Obesity specialists warn against ‘bootleg’ weight-loss drug

Semaglutide, a weight loss drug developed by Novo Nordiskis currently in short supply due to high demand, which leads some people to look for “generic” or composite versions of the drug, Sophie Putka reports for MedPage Today. But obesity specialists warn against the use of compound semaglutide as its quality and safety can not be guaranteed.

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What is semaglutide?

Semaglutide is a drug that mimics a hormone called glucagon-like peptide-1 to target areas of the brain that regulate appetite and food intake. It has also been used as a treatment for type 2 diabetes.

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To evaluate its potential use as a treatment for obesity, Novo Nordisk funded the Semaglutide Treatment Effect in People with Obesity (STEP) clinical trial program. The STEP program included four phase 3 clinical trials with more than 4,500 participants.

Across all four STEP clinical trials, participants receiving semaglutide lost, on average, between 10% and 17% of their body weight. In general, the drug performed much better than other anti-obesity drugs, which typically resulted in a 5% to 9% reduction in body weight.

In June 2021, FDA approved semaglutide as a treatment for chronic weight management in obese or overweight adults – the first drug approved since 2014 for such use.

According to Robert Kushner, an obesity researcher at North-West University Feinberg School of Medicine, which led one of the STEP studies, semaglutide is a “game-changer” for people with obesity. “This is the beginning of a new era of effective treatments for obesity,” he added.

High demand leads companies to offer ‘generic’ semaglutide

Currently, semaglutide, also known as Wegovy, is in short supply due to “unprecedented demand” after its approval. This has led some companies to offer “generic” or compound formulations of the drug.

For example, the Compounding Pharmacy of America offers “combined high-quality semaglutide with L-carnitine, a fat-mobilizing amino acid,” which “creates a powerful symbiosis of weight loss mechanisms that help you lose pounds at a consistent rate.” Just like that, Cru Clinican aesthetic medical center, says it offers compound semaglutide as an alternative to the more expensive Novo Nordisk remedy.

According to the Alliance for Pharmacy Compositioncomposite pharmacies, which have less stringent regulations, can use semaglutide in composite products because it is not a “biological” and is a component of an FDA-approved product.

Separately, an FDA spokesman Center for Drug Evaluation and Researchsaid it is possible that compound semaglutide is exempt from normal FDA approval if it is “made using a bulk drug (active ingredient) that is a component of an FDA-approved human drug product, subject to all other conditions. .. be complied with. “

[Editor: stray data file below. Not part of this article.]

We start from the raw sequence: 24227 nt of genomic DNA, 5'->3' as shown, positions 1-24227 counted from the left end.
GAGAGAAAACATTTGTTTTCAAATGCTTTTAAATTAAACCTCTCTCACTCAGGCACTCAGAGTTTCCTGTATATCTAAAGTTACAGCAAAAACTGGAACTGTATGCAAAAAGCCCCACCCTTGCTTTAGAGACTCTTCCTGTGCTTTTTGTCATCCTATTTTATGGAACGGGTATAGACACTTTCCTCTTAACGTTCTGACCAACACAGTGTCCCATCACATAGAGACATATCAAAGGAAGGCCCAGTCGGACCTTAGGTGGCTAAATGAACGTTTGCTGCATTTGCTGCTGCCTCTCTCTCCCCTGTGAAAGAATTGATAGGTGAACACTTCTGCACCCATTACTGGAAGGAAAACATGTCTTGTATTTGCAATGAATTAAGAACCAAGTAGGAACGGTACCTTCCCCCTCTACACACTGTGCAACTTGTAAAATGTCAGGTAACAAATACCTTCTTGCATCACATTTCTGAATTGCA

However, Novo Nordisk holds several patents that protect its semaglutide-using medication, including the diabetes drug Ozempic, and said that organizations that sell semaglutide products “may be violating Novo Nordisk’s intellectual property rights and / or violating applicable law.” The company added that it would “take such steps as it deems necessary and appropriate to protect its intellectual property rights.”

“Nobody knows how [compounding pharmacies are] get it, “said Karl Nadolsky, an endocrinologist at Spectrum Health. “Who makes it? Novo does not give it to them. They are the ones with the rights to the molecule, so how does anyone get semaglutide?”

Doctors remain skeptical about compound reformulations

Even as interest in compound semaglutide increases, endocrinologists and obesity medicine remain skeptical about the reformulated drug, comparing it to a “bootleg” version of the original where safety and quality cannot be guaranteed.

According to Ricardo Correa, the Endocrinology Society director at the University of Arizona College of Medicinecompound pharmacies “probably use the same active pharmacological component [semaglutide]but when you combine things and you add different excipients, the effectiveness – if you do not measure it in a randomized controlled trial – will not be the same. ”

“I can tell you, the consensus among legal practicing obesity endocrinology specialists is to avoid it because it’s just too much unknown,” Nadolsky said.

So far, many endocrinologists and obesity specialists have said that they will not prescribe compound semaglutide for their patients as they may not be sure what ingredients are in it or how it works compared to the original drug.

Fatima Cody Stanford, an obesity specialist at Massachusetts General Hospitalsaid: “My assumption would be that they make an agent nearby,” but that “I can see no chance with my patients. I need to see the data to support the use.”

For all her patients, she first asks herself if she would be comfortable receiving compound semaglutide or another similar drug. “[I]”If I myself would not be comfortable receiving it, I would not have to prescribe it to anyone else,” she said.

“I understand we are frustrated because we can not get the GLP-1s. [glucagon-like peptide-1 receptor agonists, the drug class semaglutide falls into]but just because these are desperate times does not mean we are using desperate measures, ”Stanford added.

In addition, providers prescribing compound semaglutide may be at risk of harming their patients, as well as their careers, if a patient eventually becomes ill.

“You treat 100 patients and all of them did well with a compound medication you recommend. One develops a problem,” Correa said, describing a hypothetical situation. “That’s it. This is the end of your career.” (Putka, MedPage Today7/7)

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